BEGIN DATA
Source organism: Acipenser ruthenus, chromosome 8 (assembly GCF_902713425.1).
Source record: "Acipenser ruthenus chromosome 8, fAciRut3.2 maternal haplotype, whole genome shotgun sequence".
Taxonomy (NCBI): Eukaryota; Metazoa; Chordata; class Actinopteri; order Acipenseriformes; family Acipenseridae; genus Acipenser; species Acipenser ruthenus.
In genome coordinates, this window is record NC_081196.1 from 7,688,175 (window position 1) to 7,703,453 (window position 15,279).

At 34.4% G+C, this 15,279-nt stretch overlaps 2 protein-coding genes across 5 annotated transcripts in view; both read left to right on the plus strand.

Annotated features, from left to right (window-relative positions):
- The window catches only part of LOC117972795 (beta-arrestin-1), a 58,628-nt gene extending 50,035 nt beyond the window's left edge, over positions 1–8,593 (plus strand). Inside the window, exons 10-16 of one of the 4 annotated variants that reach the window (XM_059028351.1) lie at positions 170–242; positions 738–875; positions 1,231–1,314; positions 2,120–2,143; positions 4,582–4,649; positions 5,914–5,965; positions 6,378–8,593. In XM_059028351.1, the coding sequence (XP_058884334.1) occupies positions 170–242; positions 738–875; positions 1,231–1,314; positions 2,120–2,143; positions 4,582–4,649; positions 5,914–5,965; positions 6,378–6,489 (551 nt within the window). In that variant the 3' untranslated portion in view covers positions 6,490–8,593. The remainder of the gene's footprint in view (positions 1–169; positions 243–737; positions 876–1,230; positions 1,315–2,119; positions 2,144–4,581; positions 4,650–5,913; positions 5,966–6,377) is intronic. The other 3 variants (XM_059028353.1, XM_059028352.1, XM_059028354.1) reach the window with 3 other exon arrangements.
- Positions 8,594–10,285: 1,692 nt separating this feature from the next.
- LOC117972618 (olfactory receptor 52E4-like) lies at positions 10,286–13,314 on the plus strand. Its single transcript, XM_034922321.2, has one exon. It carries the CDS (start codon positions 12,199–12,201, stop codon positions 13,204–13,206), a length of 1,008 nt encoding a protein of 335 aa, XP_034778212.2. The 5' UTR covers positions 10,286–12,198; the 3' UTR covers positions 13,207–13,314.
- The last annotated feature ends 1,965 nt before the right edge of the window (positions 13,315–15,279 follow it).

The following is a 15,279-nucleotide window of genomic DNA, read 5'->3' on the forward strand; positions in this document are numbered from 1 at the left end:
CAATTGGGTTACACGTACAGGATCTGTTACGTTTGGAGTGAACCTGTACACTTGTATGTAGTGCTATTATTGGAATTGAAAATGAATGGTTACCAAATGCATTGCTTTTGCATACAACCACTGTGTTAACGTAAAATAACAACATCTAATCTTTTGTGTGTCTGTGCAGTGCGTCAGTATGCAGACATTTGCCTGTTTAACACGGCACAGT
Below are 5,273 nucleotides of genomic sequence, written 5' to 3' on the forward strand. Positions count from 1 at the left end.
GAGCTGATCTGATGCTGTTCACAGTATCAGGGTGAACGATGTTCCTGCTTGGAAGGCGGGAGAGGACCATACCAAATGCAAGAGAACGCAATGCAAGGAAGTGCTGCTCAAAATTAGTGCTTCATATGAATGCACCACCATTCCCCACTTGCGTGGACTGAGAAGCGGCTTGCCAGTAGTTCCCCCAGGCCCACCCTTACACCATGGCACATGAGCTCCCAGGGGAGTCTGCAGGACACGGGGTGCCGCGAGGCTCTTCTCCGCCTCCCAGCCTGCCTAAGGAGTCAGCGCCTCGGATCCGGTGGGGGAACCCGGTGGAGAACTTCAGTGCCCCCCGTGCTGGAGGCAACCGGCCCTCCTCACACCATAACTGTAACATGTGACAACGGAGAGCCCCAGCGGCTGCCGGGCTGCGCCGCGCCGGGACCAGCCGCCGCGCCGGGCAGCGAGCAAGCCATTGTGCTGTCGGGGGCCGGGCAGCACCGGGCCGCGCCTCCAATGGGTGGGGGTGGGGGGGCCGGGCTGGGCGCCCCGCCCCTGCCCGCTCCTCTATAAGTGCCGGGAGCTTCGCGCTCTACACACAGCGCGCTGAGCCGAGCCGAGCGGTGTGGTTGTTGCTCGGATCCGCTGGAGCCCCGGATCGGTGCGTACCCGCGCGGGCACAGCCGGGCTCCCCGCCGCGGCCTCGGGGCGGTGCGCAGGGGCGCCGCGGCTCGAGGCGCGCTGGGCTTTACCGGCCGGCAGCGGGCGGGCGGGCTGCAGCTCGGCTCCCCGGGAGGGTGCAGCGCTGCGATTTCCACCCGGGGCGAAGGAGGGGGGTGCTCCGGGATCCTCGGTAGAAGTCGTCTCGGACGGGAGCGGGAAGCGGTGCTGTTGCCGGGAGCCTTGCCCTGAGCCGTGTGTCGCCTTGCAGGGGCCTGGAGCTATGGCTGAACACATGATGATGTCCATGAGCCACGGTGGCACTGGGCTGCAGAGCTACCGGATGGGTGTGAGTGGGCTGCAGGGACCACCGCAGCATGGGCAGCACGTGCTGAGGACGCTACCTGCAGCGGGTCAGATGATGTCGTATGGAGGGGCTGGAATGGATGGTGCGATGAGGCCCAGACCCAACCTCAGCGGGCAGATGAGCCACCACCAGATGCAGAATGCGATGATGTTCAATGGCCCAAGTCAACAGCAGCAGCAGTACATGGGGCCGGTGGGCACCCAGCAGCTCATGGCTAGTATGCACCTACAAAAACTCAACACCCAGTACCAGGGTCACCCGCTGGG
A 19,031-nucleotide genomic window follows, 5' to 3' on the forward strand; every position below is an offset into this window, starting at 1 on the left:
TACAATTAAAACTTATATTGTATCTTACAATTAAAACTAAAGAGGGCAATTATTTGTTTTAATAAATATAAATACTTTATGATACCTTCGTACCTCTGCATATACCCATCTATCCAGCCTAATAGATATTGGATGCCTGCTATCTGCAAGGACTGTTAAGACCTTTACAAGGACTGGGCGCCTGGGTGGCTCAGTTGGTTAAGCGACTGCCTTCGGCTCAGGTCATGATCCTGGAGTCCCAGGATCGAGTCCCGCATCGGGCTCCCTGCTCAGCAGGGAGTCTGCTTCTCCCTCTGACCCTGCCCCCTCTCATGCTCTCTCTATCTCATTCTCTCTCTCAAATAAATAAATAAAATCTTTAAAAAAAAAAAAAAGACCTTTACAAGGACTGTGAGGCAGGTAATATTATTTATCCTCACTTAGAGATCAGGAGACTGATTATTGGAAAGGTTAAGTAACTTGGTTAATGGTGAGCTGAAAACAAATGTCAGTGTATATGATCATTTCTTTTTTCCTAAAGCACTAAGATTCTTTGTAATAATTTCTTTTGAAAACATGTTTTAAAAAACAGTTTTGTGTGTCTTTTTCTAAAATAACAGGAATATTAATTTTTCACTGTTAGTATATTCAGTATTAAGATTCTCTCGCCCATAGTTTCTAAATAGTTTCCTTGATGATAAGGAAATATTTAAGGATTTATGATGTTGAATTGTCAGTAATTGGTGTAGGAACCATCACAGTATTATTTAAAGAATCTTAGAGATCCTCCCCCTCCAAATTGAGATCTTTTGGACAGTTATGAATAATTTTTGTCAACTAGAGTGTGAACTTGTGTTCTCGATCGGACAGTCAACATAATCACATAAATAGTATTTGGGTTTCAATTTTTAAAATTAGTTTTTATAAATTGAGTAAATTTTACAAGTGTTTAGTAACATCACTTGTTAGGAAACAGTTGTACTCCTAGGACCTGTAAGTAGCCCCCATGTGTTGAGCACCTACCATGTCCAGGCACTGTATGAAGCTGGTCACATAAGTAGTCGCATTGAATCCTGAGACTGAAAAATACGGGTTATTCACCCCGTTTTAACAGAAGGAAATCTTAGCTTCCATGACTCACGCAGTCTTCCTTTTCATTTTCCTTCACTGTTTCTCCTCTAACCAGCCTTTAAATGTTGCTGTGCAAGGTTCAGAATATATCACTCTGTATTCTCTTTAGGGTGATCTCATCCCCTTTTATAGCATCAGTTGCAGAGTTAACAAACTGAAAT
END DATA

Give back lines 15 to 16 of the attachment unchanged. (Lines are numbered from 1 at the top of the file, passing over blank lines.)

A 19,031-nucleotide genomic window follows, 5' to 3' on the forward strand; every position below is an offset into this window, starting at 1 on the left:
TACAATTAAAACTTATATTGTATCTTACAATTAAAACTAAAGAGGGCAATTATTTGTTTTAATAAATATAAATACTTTATGATACCTTCGTACCTCTGCATATACCCATCTATCCAGCCTAATAGATATTGGATGCCTGCTATCTGCAAGGACTGTTAAGACCTTTACAAGGACTGGGCGCCTGGGTGGCTCAGTTGGTTAAGCGACTGCCTTCGGCTCAGGTCATGATCCTGGAGTCCCAGGATCGAGTCCCGCATCGGGCTCCCTGCTCAGCAGGGAGTCTGCTTCTCCCTCTGACCCTGCCCCCTCTCATGCTCTCTCTATCTCATTCTCTCTCTCAAATAAATAAATAAAATCTTTAAAAAAAAAAAAAAGACCTTTACAAGGACTGTGAGGCAGGTAATATTATTTATCCTCACTTAGAGATCAGGAGACTGATTATTGGAAAGGTTAAGTAACTTGGTTAATGGTGAGCTGAAAACAAATGTCAGTGTATATGATCATTTCTTTTTTCCTAAAGCACTAAGATTCTTTGTAATAATTTCTTTTGAAAACATGTTTTAAAAAACAGTTTTGTGTGTCTTTTTCTAAAATAACAGGAATATTAATTTTTCACTGTTAGTATATTCAGTATTAAGATTCTCTCGCCCATAGTTTCTAAATAGTTTCCTTGATGATAAGGAAATATTTAAGGATTTATGATGTTGAATTGTCAGTAATTGGTGTAGGAACCATCACAGTATTATTTAAAGAATCTTAGAGATCCTCCCCCTCCAAATTGAGATCTTTTGGACAGTTATGAATAATTTTTGTCAACTAGAGTGTGAACTTGTGTTCTCGATCGGACAGTCAACATAATCACATAAATAGTATTTGGGTTTCAATTTTTAAAATTAGTTTTTATAAATTGAGTAAATTTTACAAGTGTTTAGTAACATCACTTGTTAGGAAACAGTTGTACTCCTAGGACCTGTAAGTAGCCCCCATGTGTTGAGCACCTACCATGTCCAGGCACTGTATGAAGCTGGTCACATAAGTAGTCGCATTGAATCCTGAGACTGAAAAATACGGGTTATTCACCCCGTTTTAACAGAAGGAAATCTTAGCTTCCATGACTCACGCAGTCTTCCTTTTCATTTTCCTTCACTGTTTCTCCTCTAACCAGCCTTTAAATGTTGCTGTGCAAGGTTCAGAATATATCACTCTGTATTCTCTTTAGGGTGATCTCATCCCCTTTTATAGCATCAGTTGCAGAGTTAACAAACTGAAAT